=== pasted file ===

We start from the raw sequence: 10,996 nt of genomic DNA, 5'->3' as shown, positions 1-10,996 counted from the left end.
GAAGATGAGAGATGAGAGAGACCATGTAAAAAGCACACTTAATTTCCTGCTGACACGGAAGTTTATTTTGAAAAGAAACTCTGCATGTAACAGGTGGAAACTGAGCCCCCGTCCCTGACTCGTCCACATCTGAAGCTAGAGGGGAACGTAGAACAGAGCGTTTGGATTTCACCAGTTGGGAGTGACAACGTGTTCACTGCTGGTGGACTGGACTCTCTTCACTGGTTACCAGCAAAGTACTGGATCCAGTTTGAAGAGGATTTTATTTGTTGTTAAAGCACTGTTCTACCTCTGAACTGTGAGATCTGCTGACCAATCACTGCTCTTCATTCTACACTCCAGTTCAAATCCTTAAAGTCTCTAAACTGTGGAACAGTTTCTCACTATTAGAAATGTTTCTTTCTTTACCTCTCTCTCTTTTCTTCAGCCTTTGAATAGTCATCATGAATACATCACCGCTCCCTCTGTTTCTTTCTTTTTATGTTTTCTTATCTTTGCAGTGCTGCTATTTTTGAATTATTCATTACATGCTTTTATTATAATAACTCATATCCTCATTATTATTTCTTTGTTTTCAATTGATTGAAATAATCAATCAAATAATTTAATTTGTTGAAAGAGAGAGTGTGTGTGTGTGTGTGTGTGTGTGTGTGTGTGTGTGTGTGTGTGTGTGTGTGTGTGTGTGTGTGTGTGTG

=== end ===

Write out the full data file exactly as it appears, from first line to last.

We start from the raw sequence: 10,996 nt of genomic DNA, 5'->3' as shown, positions 1-10,996 counted from the left end.
GAAGATGAGAGATGAGAGAGACCATGTAAAAAGCACACTTAATTTCCTGCTGACACGGAAGTTTATTTTGAAAAGAAACTCTGCATGTAACAGGTGGAAACTGAGCCCCCGTCCCTGACTCGTCCACATCTGAAGCTAGAGGGGAACGTAGAACAGAGCGTTTGGATTTCACCAGTTGGGAGTGACAACGTGTTCACTGCTGGTGGACTGGACTCTCTTCACTGGTTACCAGCAAAGTACTGGATCCAGTTTGAAGAGGATTTTATTTGTTGTTAAAGCACTGTTCTACCTCTGAACTGTGAGATCTGCTGACCAATCACTGCTCTTCATTCTACACTCCAGTTCAAATCCTTAAAGTCTCTAAACTGTGGAACAGTTTCTCACTATTAGAAATGTTTCTTTCTTTACCTCTCTCTCTTTTCTTCAGCCTTTGAATAGTCATCATGAATACATCACCGCTCCCTCTGTTTCTTTCTTTTTATGTTTTCTTATCTTTGCAGTGCTGCTATTTTTGAATTATTCATTACATGCTTTTATTATAATAACTCATATCCTCATTATTATTTCTTTGTTTTCAATTGATTGAAATAATCAATCAAATAATTTAATTTGTTGAAAGAGAGAGTGTGTGTGTGTGTGTGTGTGTGTGTGTGTGTGTGTGTGTGTGTGTGTGTGTGTGTGTGTGTGTGTGTGTG